Titanic – It’s time to admit it – we all sort of love this movie. I, too, was annoyed at how much everyone swooned over DiCaprio in 1997 and, like many of you, felt no confusing feelings about the skinny young blonde with his blue eyes. But we’ve had twenty years to get used to this and get passed it and I will stand here now, declaring for all that this is a fantastic movie. The score hasn’t aged well, both lead performers have done much better in subsequent years, and the CGI is dated. None of that matters, though, when the lights go out and you get caught up in this ridiculous, on-the-nose love story aboard a doomed ship. It’s humanity’s hubris hidden behind an adorable love story and, since we’re confessing things, it’s the real reason most people my age are attracted to redheads (admit it). I got the opportunity to see this in a theatre for the first time this week and it really reminded me of how far everyone in it has come, how far the director had come when he shot it (seriously, those underwater robot scenes are so reminiscent of Aliens opening scene that it was impossible to ignore), and what it did for us as film fans.
What We’ve Been Reading
Christopher’s Reading List:
The Vision : Little Worse than a Beast – by Tom King and Michael Walsh
Tom King’s Vision is unlike anything else being put out by Marvel. Little Worse than a Beast concludes King’s run on the character, tying up the storylines in this short 12 issue run in which Vision is hired on as a White House liaison to the Avengers. This sets up a strange suburban drama, as Vision creates a family and settles down in a home and blend in as much as a fuchsia colored android can. This leads to action more in line with American Beauty than The Avengers, as King is able to explore more grounded topics like marriage and responsibility, despite the fantastic prisms we see them through.
Born a Crime – by Trevor Noah
Born a Crime is the autobiographical collection of short stories by current Daily Show host, Trevor Noah. These stories follow Noah’s upbringing in South Africa during the end of Apartheid. Despite the heavy backdrop, Noah is able to tell these stories in hysterical, heartfelt, ways. All while recounting things he learned growing up regarding language, race, and class.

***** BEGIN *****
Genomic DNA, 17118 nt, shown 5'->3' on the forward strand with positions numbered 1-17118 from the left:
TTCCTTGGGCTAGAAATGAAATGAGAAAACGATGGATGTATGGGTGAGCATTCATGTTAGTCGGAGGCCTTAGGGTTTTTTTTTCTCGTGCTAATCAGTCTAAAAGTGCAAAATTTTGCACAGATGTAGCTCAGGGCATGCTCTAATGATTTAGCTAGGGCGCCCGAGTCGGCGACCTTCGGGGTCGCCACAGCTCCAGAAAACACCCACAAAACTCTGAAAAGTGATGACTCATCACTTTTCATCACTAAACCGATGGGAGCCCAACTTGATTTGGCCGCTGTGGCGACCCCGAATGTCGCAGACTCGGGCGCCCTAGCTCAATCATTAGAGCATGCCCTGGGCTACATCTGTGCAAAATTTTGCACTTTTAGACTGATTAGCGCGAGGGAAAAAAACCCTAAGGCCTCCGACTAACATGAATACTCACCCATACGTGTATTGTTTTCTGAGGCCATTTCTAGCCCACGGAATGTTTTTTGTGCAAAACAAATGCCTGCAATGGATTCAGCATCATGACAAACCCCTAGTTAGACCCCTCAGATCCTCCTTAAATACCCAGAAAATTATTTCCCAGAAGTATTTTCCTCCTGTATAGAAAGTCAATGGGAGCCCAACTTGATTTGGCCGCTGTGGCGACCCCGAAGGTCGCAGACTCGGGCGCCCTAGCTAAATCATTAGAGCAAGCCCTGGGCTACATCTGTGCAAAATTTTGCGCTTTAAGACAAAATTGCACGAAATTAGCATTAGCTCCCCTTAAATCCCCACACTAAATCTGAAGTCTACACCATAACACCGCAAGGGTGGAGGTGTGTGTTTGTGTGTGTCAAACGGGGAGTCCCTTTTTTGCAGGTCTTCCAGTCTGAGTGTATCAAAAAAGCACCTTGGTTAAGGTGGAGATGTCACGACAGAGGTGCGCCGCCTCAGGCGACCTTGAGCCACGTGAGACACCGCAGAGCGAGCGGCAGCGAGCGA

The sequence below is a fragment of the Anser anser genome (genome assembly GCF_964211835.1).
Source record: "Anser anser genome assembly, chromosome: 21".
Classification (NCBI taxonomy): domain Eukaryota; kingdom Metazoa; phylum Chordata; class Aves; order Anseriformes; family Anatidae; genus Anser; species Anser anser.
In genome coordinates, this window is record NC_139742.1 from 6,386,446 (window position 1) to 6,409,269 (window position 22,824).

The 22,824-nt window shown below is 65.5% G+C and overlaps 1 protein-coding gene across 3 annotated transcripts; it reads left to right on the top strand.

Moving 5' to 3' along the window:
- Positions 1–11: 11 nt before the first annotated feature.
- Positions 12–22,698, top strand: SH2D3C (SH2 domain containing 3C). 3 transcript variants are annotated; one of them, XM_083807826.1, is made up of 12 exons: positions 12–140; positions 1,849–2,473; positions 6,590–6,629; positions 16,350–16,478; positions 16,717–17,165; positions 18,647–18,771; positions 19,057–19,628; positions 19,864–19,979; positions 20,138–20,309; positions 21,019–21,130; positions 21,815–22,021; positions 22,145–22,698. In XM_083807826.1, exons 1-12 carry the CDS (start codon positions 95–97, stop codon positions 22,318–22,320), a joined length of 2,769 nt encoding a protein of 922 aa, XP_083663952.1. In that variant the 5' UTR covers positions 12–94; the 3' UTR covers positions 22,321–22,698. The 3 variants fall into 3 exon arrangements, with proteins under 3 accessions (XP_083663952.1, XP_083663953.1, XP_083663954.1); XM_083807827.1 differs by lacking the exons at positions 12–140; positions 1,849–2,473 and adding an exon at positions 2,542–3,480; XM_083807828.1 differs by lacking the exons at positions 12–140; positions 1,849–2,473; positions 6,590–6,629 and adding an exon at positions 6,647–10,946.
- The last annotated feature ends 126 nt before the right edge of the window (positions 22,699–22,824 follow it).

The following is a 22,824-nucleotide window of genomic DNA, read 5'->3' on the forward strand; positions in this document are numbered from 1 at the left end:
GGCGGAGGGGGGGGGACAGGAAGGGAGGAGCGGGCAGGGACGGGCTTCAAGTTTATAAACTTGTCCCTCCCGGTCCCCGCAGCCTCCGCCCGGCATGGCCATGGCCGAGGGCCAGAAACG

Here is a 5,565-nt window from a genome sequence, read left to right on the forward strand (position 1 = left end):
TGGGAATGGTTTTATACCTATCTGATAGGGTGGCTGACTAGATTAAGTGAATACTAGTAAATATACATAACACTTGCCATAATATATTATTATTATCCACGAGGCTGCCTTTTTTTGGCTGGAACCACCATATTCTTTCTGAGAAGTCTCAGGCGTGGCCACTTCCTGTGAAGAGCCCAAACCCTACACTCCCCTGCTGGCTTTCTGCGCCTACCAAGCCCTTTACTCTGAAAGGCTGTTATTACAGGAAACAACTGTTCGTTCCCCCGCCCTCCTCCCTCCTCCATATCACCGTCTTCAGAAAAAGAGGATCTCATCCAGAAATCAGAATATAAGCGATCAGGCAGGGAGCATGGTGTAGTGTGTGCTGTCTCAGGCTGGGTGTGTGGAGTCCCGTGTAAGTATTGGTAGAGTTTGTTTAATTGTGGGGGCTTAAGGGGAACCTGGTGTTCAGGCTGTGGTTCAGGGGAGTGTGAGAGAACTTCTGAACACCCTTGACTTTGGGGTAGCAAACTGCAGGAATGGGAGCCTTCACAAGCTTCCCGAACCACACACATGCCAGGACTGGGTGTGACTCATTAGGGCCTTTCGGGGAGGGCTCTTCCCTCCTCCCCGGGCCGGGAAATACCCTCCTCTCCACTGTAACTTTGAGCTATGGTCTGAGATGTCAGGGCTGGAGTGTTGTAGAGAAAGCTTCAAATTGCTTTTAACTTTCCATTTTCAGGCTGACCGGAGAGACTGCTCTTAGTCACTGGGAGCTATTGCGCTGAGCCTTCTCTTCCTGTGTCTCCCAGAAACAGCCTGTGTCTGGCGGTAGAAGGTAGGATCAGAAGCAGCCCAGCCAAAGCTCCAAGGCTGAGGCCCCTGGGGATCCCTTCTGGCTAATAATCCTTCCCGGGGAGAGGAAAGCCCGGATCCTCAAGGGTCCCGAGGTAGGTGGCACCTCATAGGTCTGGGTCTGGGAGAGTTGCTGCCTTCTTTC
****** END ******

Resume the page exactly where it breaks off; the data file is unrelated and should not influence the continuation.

Clint’s Reading List:
The Exorcist – by William Peter Blatty
Did you know William Peter Blatty was more comedic than freaky? This is the novel most know him from, but he was actually more into writing comedy. The fact that this novel happened feels like a fluke and still managed to change a genre is astounding. Blatty died last week, and in a fit of nostalgia and sentiment I ordered an old copy of the novel. I dove in almost the instant I got it out of the package and it brought everything roaring back. A fantastically creepy novel that gets ahold of you and never lets go.
Seven Lessons on Physics – by Carlo Rovelli
Carlo Rovelli has taken it upon himself to write a brief, 100 page book that explains physics in terms we can easily understand. The great news is that it’s awesome. From the introduction, where he tells you exactly what you’re getting into, all the way through his chapters on particles and black hole heat we get everything we need to start learning about the world of not only practical application physics but theoretical physics (aka the “fun” physics). An awesome read and probably my favorite thing that I’ve come across in awhile.
It was the Best of Sentences, It was the Worst of Sentences – by June Casagrande
June Casagrande has put together a snarky little guide for crafting better words and it’s a lot of fun. Everyone tries to buy writing guides, everyone wants to know what will help them be a better writer, and everyone recommends On Writing by Stephen King. This is a different animal. Learning to be creative is one thing but learning how to express it gets so much more complicated. Casagrande has given us a fun way to learn how to craft your draft, and it’s great.
Children of the New World: Stories – by Alexander Weinstein
Ever wish there was just so much more of Black Mirror? Well, there sort of is. You know, if you’re willing to read it instead of watch it. This collection of stories by Alexander Weinstein is all in a similar vein, the way that technology and its applications can control or warp our lives. What he has done here is give us a wider view than we could get in a 3-6 hour season, instead letting us branch out. He goes weird, with Buddhism fusing itself to the skeleton of brain surgery or children who grow up without leaving the house, and even goes touching in places.